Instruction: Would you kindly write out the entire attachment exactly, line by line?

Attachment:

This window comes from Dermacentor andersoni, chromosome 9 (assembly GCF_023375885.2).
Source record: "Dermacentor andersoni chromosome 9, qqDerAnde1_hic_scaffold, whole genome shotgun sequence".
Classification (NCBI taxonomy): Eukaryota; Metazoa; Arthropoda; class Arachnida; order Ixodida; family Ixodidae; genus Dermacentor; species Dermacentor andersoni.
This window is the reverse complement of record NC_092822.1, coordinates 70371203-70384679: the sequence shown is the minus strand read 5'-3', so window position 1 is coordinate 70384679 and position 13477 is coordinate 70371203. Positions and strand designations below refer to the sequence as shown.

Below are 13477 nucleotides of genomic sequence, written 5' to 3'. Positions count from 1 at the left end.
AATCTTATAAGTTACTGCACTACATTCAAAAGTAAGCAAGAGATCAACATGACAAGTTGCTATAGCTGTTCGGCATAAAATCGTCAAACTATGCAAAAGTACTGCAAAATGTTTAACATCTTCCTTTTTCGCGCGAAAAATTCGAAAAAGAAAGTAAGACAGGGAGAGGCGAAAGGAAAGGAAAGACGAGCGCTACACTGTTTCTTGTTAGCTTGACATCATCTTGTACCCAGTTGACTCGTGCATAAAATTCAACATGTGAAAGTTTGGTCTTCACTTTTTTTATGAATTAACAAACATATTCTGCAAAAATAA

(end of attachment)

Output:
This window comes from Dermacentor andersoni, chromosome 9 (assembly GCF_023375885.2).
Source record: "Dermacentor andersoni chromosome 9, qqDerAnde1_hic_scaffold, whole genome shotgun sequence".
Classification (NCBI taxonomy): Eukaryota; Metazoa; Arthropoda; class Arachnida; order Ixodida; family Ixodidae; genus Dermacentor; species Dermacentor andersoni.
This window is the reverse complement of record NC_092822.1, coordinates 70371203-70384679: the sequence shown is the minus strand read 5'-3', so window position 1 is coordinate 70384679 and position 13477 is coordinate 70371203. Positions and strand designations below refer to the sequence as shown.

Below are 13477 nucleotides of genomic sequence, written 5' to 3'. Positions count from 1 at the left end.
AATCTTATAAGTTACTGCACTACATTCAAAAGTAAGCAAGAGATCAACATGACAAGTTGCTATAGCTGTTCGGCATAAAATCGTCAAACTATGCAAAAGTACTGCAAAATGTTTAACATCTTCCTTTTTCGCGCGAAAAATTCGAAAAAGAAAGTAAGACAGGGAGAGGCGAAAGGAAAGGAAAGACGAGCGCTACACTGTTTCTTGTTAGCTTGACATCATCTTGTACCCAGTTGACTCGTGCATAAAATTCAACATGTGAAAGTTTGGTCTTCACTTTTTTTATGAATTAACAAACATATTCTGCAAAAATAA